Romer: Firms Will Buy Toxic Assets Because 'We Need Them to Do This'

WASHINGTON -- AIG outrage is genuine, but be careful about the fallout, said the head of the president's Council of Economic Advisers, noting that private investors are "kind of doing us a favor" in buying toxic assets and should be recognized for their contribution.

Adviser Cristina Romer told "FOX News Sunday" that private firms not getting federal bailout money should not be intimidated by Congress' decision to tax executive bonuses by 90 percent because they understand that this is a new culture of doing business.

"We've got banks with a lot of toxic assets, what 'toxic' means is they are highly uncertain ... so that is certainly the big picture, and that is going to be the main reason for doing this ... We simply -- we simply need them. We need them -- you know, we've got a limited amount of money that the government has to go in here, so we need to partner, not just with private firms, but with the FDIC, with the Fed, to leverage the money that we have," she said.

Treasury Sec. Tim Geithner has long stated the U.S. needs a public-private partnership to deal with toxic assets. The new plan is expected to be announced Monday -- in advance of President Obama's prime time press conference.

The administration plans to create an entity backed by the Federal Deposit Insurance Corp. to buy and hold loans, and it will expand the Federal Reserve's ability to hold older, "legacy" assets.

The public-private partnership would be managed by private investors but financed with a combination of private money and capital from the government, which would share in any profit or loss. The price for the mortgages and other securities has not been determined yet.

Meanwhile, the Obama administration is in the midst of developing a plan that would increase oversight on executive pay at all banks and financial firms, and possibly other companies, The New York Times reported Sunday.

The paper reported that the plan would cover publicly traded companies, including ones not getting federal bailout money. Already many of those firms have to report  some of their pay practices to the Securities and Exchange Commission, but this would evidently go further.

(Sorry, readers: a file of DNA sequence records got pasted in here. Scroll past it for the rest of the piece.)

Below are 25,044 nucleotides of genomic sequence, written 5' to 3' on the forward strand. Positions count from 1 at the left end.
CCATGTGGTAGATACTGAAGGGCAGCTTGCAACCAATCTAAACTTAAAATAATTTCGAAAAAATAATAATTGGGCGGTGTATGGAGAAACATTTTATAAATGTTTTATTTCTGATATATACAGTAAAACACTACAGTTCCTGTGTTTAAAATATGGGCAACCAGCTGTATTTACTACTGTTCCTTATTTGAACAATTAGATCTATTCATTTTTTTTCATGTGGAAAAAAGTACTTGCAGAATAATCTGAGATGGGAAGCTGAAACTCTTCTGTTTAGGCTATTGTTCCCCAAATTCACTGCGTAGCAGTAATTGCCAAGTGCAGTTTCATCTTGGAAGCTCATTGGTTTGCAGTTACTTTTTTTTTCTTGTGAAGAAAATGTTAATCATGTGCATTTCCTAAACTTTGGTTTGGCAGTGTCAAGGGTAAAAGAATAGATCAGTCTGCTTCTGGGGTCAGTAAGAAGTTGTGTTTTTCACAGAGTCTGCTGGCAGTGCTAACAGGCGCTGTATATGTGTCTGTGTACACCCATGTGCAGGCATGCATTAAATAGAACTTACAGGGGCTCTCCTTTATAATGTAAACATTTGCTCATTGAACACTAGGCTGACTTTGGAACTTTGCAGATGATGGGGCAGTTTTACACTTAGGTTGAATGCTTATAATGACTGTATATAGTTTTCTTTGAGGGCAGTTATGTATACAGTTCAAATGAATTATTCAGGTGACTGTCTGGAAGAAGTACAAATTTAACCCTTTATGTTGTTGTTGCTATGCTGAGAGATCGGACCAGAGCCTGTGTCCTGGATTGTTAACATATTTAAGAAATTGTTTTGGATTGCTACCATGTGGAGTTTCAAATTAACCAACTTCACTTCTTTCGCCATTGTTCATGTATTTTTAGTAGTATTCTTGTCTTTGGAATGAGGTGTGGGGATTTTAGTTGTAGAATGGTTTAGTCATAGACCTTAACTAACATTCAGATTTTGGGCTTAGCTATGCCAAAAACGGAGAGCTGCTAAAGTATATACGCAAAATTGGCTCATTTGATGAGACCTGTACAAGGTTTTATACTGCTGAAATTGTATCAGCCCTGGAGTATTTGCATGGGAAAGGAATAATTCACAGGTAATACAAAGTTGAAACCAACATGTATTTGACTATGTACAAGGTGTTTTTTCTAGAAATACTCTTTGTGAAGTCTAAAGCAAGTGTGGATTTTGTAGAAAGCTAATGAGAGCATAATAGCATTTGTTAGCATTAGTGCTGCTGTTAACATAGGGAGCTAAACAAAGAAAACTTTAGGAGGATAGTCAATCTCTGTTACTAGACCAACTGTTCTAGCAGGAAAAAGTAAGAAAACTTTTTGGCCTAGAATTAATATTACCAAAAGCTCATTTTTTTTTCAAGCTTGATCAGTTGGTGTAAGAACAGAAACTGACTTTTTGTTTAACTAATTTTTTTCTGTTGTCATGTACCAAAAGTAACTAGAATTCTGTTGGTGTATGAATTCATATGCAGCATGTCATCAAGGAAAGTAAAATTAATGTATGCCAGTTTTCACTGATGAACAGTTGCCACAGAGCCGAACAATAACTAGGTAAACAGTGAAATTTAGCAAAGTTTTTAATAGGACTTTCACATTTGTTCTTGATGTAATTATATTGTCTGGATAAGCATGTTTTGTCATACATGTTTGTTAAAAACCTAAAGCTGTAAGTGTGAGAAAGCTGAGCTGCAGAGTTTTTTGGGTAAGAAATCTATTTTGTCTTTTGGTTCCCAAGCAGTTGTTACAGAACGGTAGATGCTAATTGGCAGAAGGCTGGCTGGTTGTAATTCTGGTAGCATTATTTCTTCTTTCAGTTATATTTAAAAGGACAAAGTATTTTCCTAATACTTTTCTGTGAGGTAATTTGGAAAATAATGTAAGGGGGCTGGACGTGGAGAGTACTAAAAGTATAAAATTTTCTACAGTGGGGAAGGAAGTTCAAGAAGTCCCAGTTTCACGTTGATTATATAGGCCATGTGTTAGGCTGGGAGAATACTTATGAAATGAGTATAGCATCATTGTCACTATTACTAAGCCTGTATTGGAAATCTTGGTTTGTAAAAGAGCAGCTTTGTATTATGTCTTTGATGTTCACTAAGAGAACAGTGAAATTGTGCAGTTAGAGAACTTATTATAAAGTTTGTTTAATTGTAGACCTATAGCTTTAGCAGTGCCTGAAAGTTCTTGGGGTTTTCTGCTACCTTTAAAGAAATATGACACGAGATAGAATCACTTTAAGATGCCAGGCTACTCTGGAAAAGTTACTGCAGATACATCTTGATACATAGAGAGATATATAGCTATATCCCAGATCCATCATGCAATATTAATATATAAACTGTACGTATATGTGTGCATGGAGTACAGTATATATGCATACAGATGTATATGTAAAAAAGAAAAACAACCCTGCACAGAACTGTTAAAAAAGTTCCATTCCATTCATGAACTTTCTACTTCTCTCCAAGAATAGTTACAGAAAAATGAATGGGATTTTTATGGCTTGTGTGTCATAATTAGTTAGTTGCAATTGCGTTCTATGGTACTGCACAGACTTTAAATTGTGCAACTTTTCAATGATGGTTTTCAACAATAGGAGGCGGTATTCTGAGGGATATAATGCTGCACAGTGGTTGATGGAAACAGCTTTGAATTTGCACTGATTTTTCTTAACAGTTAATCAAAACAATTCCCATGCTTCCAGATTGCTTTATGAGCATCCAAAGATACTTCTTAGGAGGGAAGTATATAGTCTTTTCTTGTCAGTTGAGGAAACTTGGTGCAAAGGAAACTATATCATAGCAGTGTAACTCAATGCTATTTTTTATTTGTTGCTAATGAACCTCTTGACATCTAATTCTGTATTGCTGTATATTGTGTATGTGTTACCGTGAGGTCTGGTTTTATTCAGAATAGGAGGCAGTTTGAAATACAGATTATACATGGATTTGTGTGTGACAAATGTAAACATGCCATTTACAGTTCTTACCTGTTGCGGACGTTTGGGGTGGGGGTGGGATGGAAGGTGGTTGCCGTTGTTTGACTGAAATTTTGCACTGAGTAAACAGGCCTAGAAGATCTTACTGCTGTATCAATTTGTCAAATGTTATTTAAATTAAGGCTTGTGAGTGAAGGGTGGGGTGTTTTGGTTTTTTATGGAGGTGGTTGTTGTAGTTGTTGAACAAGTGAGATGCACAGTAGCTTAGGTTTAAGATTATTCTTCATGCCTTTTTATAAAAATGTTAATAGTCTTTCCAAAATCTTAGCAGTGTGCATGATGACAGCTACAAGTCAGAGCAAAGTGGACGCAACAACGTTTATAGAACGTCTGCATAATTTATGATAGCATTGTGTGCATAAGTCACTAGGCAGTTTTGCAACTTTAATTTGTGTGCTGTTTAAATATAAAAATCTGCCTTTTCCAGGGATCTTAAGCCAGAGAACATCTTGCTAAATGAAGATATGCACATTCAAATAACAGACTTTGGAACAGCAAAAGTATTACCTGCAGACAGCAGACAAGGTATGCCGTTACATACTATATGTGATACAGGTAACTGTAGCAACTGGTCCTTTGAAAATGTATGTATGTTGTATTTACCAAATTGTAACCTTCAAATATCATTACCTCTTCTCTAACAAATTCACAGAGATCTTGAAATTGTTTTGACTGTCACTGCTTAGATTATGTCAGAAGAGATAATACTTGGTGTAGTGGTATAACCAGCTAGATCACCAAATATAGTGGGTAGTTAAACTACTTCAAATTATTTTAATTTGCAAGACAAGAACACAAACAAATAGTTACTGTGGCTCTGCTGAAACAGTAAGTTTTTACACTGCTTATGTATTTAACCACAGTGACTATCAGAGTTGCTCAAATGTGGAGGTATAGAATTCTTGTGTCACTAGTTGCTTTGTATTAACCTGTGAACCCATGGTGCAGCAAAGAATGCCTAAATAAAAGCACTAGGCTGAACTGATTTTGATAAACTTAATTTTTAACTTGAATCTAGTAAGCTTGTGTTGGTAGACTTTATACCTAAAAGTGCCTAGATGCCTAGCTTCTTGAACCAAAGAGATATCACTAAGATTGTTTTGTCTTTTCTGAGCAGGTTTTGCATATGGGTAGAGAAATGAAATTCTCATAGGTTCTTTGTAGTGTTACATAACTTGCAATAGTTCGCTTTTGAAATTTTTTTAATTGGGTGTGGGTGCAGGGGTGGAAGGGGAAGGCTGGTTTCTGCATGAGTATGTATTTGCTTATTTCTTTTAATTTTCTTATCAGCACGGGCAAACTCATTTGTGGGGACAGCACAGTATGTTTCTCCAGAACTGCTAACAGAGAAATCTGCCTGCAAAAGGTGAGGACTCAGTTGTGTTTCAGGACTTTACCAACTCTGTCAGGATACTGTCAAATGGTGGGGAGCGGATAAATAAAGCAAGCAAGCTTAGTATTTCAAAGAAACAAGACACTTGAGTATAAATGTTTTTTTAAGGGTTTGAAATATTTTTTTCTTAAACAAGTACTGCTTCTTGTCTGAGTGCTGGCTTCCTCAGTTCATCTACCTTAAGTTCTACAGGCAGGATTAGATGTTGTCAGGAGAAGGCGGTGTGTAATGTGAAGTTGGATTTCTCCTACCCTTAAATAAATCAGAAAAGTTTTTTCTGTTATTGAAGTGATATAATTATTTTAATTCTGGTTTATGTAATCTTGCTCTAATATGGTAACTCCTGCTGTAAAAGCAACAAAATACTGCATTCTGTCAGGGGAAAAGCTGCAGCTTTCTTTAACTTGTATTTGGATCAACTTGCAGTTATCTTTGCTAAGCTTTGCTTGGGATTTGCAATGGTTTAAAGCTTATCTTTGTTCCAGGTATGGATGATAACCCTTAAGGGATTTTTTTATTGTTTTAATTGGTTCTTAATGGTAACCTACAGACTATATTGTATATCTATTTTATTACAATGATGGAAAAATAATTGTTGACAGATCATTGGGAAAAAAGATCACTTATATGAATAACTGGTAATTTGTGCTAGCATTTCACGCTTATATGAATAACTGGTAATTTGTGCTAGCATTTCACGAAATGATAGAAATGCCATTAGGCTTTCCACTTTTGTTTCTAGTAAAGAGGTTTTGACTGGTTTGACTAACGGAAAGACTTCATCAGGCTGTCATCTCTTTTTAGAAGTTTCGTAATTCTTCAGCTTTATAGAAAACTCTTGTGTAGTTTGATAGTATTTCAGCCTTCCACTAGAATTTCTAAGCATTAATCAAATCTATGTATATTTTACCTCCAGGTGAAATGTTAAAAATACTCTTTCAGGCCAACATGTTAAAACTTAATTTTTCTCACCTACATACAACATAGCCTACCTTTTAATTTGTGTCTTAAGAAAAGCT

The administration has not indicated yet what "oversight" means, and whether it is merely reporting pay levels, or possibly limiting them.

"We have to level the playing field," Rep. Charles Rangel, D-N.Y., chairman of the House Ways and Means Committee, told "FOX News Sunday," about the decision to tax executive bonuses at 90 percent at firms getting federal bailout funds.

An administration official told FOX News on Sunday that it's "inaccurate" to say the administration's plan includes "sweeping" measures to address excessive bonuses. The aide said the administration "recognized these incentives to take risky bets to get a quick return contributed to risky behavior in the financial system that led to this crisis. ... Our regulatory reform efforts are focused on the big picture, rules of road because we cannot ever allow this to happen again."

Deputy White House Press Secretary Jen Psaki added that the administration will work with congress in the coming weeks to "unveil financial regulatory reform to make our system stronger and smart, and to ensure we never find ourselves in a situation like this again." She said the administration is focused this week on addressing "the systemic risk built into our regulatory structure, including updating regulations and establishing new resolution authority to deal with companies that pose risks to our broader financial system."

Romer said that many of the investors helping out in the toxic asset purchases understand that President Obama realizes they are in a different category from American Insurance Group and other bailed-out companies.

"We ought to be careful for a minute ... we have to acknowledge that outrage is genuine and something we all feel," she said. "I think we're going to have sensible strategy going forward. The president understands the distinction between" placing restrictions on companies that contributed to the financial mess and those that are trying to help.

They are firms that are being the good guys here, are coming into a market that hasn't existed to try to help us get these toxic assets off banks' balance sheets," Romer said.